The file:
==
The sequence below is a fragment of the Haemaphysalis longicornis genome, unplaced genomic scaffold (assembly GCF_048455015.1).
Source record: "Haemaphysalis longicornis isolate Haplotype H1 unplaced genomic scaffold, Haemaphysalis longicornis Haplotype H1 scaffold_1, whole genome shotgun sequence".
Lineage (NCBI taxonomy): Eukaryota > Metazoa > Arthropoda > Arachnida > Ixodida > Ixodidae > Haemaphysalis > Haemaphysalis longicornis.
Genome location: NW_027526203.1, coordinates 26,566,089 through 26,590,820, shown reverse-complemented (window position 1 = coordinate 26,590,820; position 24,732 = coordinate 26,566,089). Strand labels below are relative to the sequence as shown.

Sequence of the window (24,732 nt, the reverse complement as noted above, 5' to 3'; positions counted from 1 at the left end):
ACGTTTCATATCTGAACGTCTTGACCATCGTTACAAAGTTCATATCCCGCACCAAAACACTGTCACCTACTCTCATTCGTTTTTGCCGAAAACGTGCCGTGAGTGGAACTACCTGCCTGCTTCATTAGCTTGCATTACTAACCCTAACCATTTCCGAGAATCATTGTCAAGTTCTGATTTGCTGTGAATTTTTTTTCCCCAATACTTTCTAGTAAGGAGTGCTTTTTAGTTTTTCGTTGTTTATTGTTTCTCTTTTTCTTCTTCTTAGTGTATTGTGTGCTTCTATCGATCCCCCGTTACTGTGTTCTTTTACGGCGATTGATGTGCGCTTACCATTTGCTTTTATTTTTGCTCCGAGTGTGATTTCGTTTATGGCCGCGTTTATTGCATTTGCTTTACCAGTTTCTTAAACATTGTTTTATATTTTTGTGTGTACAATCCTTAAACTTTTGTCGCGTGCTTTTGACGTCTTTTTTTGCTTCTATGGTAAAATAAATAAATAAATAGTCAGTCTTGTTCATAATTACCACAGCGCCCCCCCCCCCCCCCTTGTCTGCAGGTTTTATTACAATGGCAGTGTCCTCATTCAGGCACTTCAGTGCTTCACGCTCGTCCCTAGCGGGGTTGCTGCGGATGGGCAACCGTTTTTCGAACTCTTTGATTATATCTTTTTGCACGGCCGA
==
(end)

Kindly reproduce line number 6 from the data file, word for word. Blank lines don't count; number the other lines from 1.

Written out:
ACGTTTCATATCTGAACGTCTTGACCATCGTTACAAAGTTCATATCCCGCACCAAAACACTGTCACCTACTCTCATTCGTTTTTGCCGAAAACGTGCCGTGAGTGGAACTACCTGCCTGCTTCATTAGCTTGCATTACTAACCCTAACCATTTCCGAGAATCATTGTCAAGTTCTGATTTGCTGTGAATTTTTTTTCCCCAATACTTTCTAGTAAGGAGTGCTTTTTAGTTTTTCGTTGTTTATTGTTTCTCTTTTTCTTCTTCTTAGTGTATTGTGTGCTTCTATCGATCCCCCGTTACTGTGTTCTTTTACGGCGATTGATGTGCGCTTACCATTTGCTTTTATTTTTGCTCCGAGTGTGATTTCGTTTATGGCCGCGTTTATTGCATTTGCTTTACCAGTTTCTTAAACATTGTTTTATATTTTTGTGTGTACAATCCTTAAACTTTTGTCGCGTGCTTTTGACGTCTTTTTTTGCTTCTATGGTAAAATAAATAAATAAATAGTCAGTCTTGTTCATAATTACCACAGCGCCCCCCCCCCCCCCCTTGTCTGCAGGTTTTATTACAATGGCAGTGTCCTCATTCAGGCACTTCAGTGCTTCACGCTCGTCCCTAGCGGGGTTGCTGCGGATGGGCAACCGTTTTTCGAACTCTTTGATTATATCTTTTTGCACGGCCGA